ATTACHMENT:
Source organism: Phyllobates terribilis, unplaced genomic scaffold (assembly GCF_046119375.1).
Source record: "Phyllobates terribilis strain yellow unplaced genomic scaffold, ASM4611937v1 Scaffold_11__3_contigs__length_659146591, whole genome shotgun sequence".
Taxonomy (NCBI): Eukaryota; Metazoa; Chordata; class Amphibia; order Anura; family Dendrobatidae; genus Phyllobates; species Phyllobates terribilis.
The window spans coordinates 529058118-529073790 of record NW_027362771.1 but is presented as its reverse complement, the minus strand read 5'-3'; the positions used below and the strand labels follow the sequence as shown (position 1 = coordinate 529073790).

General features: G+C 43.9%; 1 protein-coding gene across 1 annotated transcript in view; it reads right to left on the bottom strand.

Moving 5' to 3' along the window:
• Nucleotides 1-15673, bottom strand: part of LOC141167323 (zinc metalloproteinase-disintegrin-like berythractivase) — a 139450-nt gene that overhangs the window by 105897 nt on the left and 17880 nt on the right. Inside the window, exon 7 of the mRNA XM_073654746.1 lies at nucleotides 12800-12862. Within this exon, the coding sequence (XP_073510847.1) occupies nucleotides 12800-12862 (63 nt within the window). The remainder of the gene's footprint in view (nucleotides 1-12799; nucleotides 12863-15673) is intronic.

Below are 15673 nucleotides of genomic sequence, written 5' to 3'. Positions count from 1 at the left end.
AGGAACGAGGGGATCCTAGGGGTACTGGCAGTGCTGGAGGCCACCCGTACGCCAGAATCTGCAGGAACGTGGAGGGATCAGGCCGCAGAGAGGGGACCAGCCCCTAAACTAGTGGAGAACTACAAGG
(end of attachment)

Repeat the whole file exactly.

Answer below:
Source organism: Phyllobates terribilis, unplaced genomic scaffold (assembly GCF_046119375.1).
Source record: "Phyllobates terribilis strain yellow unplaced genomic scaffold, ASM4611937v1 Scaffold_11__3_contigs__length_659146591, whole genome shotgun sequence".
Taxonomy (NCBI): Eukaryota; Metazoa; Chordata; class Amphibia; order Anura; family Dendrobatidae; genus Phyllobates; species Phyllobates terribilis.
The window spans coordinates 529058118-529073790 of record NW_027362771.1 but is presented as its reverse complement, the minus strand read 5'-3'; the positions used below and the strand labels follow the sequence as shown (position 1 = coordinate 529073790).

General features: G+C 43.9%; 1 protein-coding gene across 1 annotated transcript in view; it reads right to left on the bottom strand.

Moving 5' to 3' along the window:
• Nucleotides 1-15673, bottom strand: part of LOC141167323 (zinc metalloproteinase-disintegrin-like berythractivase) — a 139450-nt gene that overhangs the window by 105897 nt on the left and 17880 nt on the right. Inside the window, exon 7 of the mRNA XM_073654746.1 lies at nucleotides 12800-12862. Within this exon, the coding sequence (XP_073510847.1) occupies nucleotides 12800-12862 (63 nt within the window). The remainder of the gene's footprint in view (nucleotides 1-12799; nucleotides 12863-15673) is intronic.

Below are 15673 nucleotides of genomic sequence, written 5' to 3'. Positions count from 1 at the left end.
AGGAACGAGGGGATCCTAGGGGTACTGGCAGTGCTGGAGGCCACCCGTACGCCAGAATCTGCAGGAACGTGGAGGGATCAGGCCGCAGAGAGGGGACCAGCCCCTAAACTAGTGGAGAACTACAAGG